Business Overview

Business highlights:

– Turnkey opportunity with strong teams in place
– Profitable
– Successful marketing program in place
– Good customer base with above average ratings

Well-established, locally-owned and independently operated business serving high-end residential and commercial customers in the greater St. Louis area. Quality work, skilled teams and a business model dedicated to customer satisfaction. Owner is involved at the executive level only.

Over 20 well-experienced Independent Contractors in place to serve customers. Growing industry. Simple business model with flexible schedule, easy to run and plenty of room for expansion.


  • Asking Price: $199,000
  • Cash Flow: $70,631
  • Gross Revenue: $285,236
  • FF&E: N/A
  • Inventory: N/A
  • Inventory Included: N/A
  • Established: 2004

Detailed Information

  • Property Owned or Leased:N/A
  • Property Included:N/A
  • Building Square Footage:N/A
  • Lot Size:N/A
  • Total Number of Employees:N/A
  • Furniture, Fixtures and Equipment:N/A
About The Facility:

Home based, no outside storage needed. Contractors supply own equipment and supplies are ordered for each job and delivered to the job site. (Home Based)

Is Support & Training Included:

Owner is committed to smooth transition and will ensure new owner has all the support and training needed to run company successfully.

Purpose For Selling:

Owner is pursuing other interests

Home Based:

This Business Is Home Based

Additional Info

The business was started in 2004, making the business 18 years old.

Why is the Current Owner Selling The Business?

There are all types of reasons why individuals resolve to sell businesses. Nonetheless, the real factor vs the one they say to you might be 2 totally different things. For instance, they may say "I have too many other obligations" or "I am retiring". For lots of sellers, these reasons stand. However, for some, these might simply be reasons to try to conceal the reality of changing demographics, increased competitors, recent reduction in incomes, or a range of other reasons. This is why it is extremely crucial that you not rely absolutely on a vendor's word, but instead, use the vendor's answer in conjunction with your total due diligence. This will paint a more practical image of the business's present scenario.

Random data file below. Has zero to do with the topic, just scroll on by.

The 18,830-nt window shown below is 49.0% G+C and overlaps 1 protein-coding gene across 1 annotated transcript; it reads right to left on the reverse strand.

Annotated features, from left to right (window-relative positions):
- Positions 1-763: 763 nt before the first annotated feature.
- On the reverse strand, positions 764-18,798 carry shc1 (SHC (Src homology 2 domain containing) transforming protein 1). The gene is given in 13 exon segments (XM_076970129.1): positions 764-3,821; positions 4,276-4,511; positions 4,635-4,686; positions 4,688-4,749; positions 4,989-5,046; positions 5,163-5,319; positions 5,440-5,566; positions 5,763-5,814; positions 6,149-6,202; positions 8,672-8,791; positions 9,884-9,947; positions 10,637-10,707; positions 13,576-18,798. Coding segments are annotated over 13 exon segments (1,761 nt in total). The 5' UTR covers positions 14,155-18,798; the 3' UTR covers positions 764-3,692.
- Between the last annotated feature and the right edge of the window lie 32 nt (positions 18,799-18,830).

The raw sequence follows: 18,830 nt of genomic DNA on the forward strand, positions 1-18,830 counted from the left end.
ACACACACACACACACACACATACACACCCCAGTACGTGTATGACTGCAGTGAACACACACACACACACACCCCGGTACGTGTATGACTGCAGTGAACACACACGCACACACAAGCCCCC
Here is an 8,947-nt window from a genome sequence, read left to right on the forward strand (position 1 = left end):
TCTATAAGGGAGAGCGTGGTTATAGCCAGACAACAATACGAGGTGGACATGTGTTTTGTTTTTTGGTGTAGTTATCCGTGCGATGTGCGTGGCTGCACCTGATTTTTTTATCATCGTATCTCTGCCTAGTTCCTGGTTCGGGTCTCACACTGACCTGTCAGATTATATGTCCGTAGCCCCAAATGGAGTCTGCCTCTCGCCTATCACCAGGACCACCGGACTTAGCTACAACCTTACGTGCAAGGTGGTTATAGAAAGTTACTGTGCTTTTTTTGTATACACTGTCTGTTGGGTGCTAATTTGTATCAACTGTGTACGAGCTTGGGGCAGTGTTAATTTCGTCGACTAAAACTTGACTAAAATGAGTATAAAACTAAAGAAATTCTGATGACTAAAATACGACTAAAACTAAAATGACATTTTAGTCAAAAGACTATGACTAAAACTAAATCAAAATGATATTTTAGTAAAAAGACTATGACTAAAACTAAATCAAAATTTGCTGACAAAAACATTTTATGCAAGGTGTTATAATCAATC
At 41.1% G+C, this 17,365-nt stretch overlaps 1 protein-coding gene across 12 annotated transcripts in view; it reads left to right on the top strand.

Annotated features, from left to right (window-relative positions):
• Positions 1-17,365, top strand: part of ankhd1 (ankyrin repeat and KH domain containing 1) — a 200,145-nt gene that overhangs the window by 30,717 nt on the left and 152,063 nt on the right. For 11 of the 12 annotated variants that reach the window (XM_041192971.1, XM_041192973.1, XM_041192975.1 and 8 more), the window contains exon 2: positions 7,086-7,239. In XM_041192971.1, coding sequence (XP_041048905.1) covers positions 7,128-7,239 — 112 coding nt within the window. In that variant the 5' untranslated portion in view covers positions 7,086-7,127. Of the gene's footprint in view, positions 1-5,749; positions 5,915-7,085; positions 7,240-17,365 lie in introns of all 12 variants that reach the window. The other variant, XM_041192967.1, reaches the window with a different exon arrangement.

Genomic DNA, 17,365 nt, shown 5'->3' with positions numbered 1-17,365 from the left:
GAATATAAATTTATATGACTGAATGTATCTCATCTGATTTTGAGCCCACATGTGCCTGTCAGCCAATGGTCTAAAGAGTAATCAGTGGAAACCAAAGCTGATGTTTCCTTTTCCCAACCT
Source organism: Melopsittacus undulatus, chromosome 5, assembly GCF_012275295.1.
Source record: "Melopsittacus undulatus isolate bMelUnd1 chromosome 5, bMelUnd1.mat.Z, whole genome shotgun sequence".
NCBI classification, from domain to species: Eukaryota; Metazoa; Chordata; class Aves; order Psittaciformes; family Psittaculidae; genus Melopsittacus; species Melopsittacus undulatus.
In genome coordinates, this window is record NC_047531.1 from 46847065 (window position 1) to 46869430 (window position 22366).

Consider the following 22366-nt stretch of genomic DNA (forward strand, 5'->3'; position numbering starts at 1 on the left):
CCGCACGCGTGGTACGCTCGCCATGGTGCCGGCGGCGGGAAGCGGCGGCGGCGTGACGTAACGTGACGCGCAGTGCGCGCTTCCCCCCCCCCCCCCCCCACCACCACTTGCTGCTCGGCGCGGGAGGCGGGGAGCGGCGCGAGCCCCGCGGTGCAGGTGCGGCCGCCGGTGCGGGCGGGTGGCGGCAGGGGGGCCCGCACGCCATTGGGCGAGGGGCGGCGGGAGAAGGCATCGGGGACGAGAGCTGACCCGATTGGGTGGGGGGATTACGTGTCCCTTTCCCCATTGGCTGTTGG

Existing Debts and Future Obligations

If the existing business is in debt, which many companies are, then you will have reason to consider this when valuating/preparing your offer. Lots of operating businesses borrow money so as to cover points like inventory, payroll, accounts payable, and so on. Keep in mind that sometimes this can suggest that revenue margins are too thin. Lots of companies come under a revolving door of taking on debt as a way to pay back various other loans. In addition to debts, there may likewise be future obligations to take into consideration. There may be an outstanding lease on tools or the building where the business resides. The business may have existing agreements with suppliers that have to be met or might cause penalties if canceled early.

Understanding the Customer Base, Competition and Area Demographics

Just how do companies in the location attract brand-new consumers? Often times, companies have repeat consumers, which create the core of their day-to-day earnings. Particular aspects such as brand-new competitors sprouting up around the location, roadway building and construction, and also staff turn over can affect repeat customers as well as negatively impact future incomes. One crucial point to consider is the area of the business. Is it in an extremely trafficked shopping center, or is it hidden from the highway? Obviously, the more people that see the business on a regular basis, the higher the chance to develop a returning consumer base. A last idea is the basic location demographics. Is the business located in a densely populated city, or is it located on the outskirts of town? How might the neighborhood average household income effect future income potential?